Jade rhyton


British Museum

British Museum

This cup takes the form of the traditional horn-shaped rhyton in China. It stands vertically on a flat, narrow base, widening to an uneven lip. An inscription is carved around the inside of the lip. The outside surface is carved with wave-like scrolls, where sea creatures frolic, carved in bold relief. The lower half of the cup is held in the mouth of a fish or dragon, whose tail twists up along the side of the cup.The rhyton is a shape imported from Western or Central Asia. Jade examples were introduced to China during the Han dynasty (206 BC - AD 220), when Western luxuries were popular at court. A rhyton from the tomb of the king of Nan Yue (around 122 BC) is a well-known example. His tomb contained a great many jades, many collected from earlier periods.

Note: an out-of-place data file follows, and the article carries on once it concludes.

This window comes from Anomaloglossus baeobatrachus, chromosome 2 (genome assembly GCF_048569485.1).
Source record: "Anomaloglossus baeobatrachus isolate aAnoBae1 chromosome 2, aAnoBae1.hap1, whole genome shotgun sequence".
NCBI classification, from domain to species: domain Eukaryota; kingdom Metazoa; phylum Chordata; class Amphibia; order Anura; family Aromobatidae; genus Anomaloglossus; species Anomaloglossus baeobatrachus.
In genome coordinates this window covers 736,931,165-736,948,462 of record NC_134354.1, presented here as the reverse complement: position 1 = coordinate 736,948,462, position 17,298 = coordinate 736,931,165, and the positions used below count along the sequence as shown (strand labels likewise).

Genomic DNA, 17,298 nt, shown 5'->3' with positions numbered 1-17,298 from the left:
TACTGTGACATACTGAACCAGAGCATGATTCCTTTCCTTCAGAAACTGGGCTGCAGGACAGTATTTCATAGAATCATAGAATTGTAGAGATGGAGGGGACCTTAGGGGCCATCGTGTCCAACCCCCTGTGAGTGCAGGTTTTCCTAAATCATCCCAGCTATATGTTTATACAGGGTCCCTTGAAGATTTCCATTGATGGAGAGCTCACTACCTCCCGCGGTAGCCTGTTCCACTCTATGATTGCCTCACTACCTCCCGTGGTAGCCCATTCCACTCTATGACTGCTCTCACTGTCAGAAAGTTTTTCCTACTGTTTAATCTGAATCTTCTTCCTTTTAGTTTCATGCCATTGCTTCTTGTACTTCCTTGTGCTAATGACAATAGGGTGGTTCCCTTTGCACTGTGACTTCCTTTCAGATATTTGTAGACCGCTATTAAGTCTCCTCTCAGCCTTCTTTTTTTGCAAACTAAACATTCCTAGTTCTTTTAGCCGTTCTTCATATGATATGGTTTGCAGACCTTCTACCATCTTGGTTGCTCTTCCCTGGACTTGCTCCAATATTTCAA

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  • Title: Jade rhyton
  • Date Created: 1368/1450
  • Physical Dimensions: Height: 18.00cm; Width: 9.00cm; Depth: 5.00cm; Weight: 0.50kg
  • External Link: British Museum collection online
  • Subject: animal
  • Registration number: 1937,0416.27
  • Production place: Made in China
  • Place: Found/Acquired China
  • Period/culture: Ming dynasty
  • Material: jade
  • Copyright: Photo: © Trustees of the British Museum
  • Acquisition: Purchased from Eumorfopoulos, George
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